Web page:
‘Bareilly Ki Barfi’ contrived with wafer-thin plot

(Photo: Reuters)

Bitti Sharma is a conundrum. She lives in a small town, works in a dingy government office and her only dream seems to be to get married. She also smokes cigarettes, watches pirated English films and break-dances. The heroine of Ashwiny Iyer Tiwari’s “Bareilly Ki Barfi” seems interesting at first. She ruins it all by reading a book.

Disappointed that she’s had two broken engagements and with no prospective suitor in sight, Bitti decides to run away from her small-town existence. But while she is waiting for her train, she happens to read a pulp novel she bought at the station. The book, titled “Bareilly Ki Barfi”, feels like it is about her – the heroine smokes, drinks and break-dances. Finally, Bitti feels like someone understands her. She goes back home and decides to find the author.

Her search leads her to Chirag Dubey, (Ayushmann Khurrana), who wrote the book but didn’t want to publish it in his name. So, for the sake of a token “You’ve Got Mail” plot twist, he publishes it in the name of his friend Pritam Vidrohi (Rajkummar Rao), and pretends to be the interlocutor between Bitti and her author crush.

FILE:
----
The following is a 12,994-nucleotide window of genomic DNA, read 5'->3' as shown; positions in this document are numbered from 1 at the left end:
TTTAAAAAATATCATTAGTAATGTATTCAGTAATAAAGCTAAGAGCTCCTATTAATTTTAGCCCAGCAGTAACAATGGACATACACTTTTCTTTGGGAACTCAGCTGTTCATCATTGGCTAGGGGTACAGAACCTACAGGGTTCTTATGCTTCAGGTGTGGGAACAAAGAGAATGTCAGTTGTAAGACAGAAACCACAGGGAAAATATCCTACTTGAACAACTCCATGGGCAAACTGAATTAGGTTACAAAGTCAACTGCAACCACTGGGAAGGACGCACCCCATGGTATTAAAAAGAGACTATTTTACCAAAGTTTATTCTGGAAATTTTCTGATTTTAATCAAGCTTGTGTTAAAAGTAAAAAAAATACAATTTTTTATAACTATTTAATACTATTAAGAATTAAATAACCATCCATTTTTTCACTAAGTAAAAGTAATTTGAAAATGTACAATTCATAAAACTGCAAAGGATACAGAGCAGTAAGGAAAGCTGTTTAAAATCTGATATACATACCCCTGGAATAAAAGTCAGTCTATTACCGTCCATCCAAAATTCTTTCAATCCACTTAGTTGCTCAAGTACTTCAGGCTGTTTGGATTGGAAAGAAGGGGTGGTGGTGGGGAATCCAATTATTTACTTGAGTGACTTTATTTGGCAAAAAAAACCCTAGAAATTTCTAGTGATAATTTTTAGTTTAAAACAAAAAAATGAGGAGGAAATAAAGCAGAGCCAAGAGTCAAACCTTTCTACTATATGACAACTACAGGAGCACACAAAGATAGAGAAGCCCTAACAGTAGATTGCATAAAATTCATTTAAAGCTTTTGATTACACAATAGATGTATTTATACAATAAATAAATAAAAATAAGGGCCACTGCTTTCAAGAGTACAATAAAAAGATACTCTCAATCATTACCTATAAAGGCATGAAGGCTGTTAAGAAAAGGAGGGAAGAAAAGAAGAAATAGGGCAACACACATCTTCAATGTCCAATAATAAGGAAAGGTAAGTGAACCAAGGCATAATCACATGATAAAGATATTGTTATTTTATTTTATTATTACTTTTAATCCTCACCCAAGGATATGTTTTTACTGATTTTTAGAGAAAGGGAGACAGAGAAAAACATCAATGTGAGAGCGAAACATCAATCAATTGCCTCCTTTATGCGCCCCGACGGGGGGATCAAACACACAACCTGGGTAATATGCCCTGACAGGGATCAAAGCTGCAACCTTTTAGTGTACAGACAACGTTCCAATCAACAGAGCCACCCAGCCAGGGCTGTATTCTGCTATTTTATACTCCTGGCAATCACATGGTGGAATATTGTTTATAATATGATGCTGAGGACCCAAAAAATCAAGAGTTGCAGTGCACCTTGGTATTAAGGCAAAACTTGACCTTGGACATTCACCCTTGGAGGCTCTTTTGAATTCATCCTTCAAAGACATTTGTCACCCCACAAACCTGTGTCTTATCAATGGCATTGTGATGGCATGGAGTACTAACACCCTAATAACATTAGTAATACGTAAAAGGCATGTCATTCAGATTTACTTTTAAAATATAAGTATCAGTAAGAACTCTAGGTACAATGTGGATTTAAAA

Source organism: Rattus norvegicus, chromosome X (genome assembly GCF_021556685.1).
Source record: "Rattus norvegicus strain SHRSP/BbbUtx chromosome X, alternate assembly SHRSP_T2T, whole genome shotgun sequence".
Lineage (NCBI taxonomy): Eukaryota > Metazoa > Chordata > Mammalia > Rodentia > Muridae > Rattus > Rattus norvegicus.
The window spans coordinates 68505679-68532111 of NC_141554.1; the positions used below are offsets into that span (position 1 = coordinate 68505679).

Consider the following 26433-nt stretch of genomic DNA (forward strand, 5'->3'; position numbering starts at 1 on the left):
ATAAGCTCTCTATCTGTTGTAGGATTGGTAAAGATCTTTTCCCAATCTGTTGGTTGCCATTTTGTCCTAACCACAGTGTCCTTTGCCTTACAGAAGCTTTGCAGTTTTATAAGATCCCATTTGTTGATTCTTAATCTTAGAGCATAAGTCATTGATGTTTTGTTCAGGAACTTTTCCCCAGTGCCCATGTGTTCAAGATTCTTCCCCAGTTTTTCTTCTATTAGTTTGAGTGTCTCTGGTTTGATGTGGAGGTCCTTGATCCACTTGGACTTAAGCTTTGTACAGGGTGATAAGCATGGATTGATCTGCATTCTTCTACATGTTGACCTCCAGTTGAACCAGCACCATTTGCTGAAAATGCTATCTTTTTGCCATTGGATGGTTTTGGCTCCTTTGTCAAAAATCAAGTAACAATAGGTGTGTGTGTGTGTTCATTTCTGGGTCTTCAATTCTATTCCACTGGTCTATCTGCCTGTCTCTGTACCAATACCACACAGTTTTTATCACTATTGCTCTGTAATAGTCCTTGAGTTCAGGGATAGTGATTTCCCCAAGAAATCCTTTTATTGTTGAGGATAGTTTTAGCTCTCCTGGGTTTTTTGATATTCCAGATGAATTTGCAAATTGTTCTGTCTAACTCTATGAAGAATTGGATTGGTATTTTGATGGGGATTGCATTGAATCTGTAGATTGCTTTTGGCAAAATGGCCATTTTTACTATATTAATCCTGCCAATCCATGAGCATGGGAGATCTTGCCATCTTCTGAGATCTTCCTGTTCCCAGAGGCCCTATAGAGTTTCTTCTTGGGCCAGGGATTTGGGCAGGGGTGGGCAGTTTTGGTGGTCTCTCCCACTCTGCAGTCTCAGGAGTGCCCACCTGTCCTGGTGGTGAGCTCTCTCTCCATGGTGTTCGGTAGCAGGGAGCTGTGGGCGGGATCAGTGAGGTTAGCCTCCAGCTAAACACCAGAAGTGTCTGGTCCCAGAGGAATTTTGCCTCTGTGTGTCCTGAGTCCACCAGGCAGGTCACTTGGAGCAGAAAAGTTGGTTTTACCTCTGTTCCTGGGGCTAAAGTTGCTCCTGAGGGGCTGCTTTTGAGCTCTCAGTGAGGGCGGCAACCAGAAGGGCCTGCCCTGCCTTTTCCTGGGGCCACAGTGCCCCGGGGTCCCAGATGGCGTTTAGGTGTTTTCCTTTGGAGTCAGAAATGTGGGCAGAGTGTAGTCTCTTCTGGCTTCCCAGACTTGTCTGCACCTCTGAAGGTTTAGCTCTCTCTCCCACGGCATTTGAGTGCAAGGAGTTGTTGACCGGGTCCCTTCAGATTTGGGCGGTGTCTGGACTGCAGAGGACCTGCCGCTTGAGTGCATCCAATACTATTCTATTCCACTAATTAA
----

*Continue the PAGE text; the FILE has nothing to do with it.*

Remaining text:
This leads to a first-half that has some half-baked humour and warm moments between Bitti and Chirag and a hint of chemistry that adds some spark to the proceedings. But when Bitti insists on meeting the author of the book that changed her life, Chirag is forced to bring Pritam out of his hibernation. A meek, fumbling salesman who is constantly bulldozed by the more dominating Chirag, Pritam is reluctant to play his part in this love story but has little choice in the matter.

The film might have been an attempt to create a good old-fashioned love triangle, but the events leading up to it feel unnecessarily contrived, and the plot (by Nitesh Tiwari and Shreyas Jain) wafer-thin and stretched. The so-called conflict could have been resolved if the leads had an honest two-minute conversation.

Thankfully, the film is somewhat salvaged by Seema Pahwa and Pankaj Tripathi, who are brilliant as Bitti’s parents. Pahwa as the exasperated mother whose only aim in life is to get her daughter married off is a delight to watch. It makes you wish the movie was about her and her sparring sessions with Bitti, rather than the tepid romance we are subjected to.

Sanon puts in an effervescent performance as Bitti and is wonderfully complemented by Rao, who brings pitch perfect comic timing to what is otherwise a truncated role. Khurrana, on the other hand, seems jaded as the jilted lover, a role he has played once before this year (“Meri Pyaari Bindu”).

But he must get credit for the best line in the film. When Bitti feeds him a barfi (traditional Indian milk dessert) and asks him if he likes it, he replies: “Pheeki hai” (It is bland). This basically sums up the film, which could have used some spicing up.




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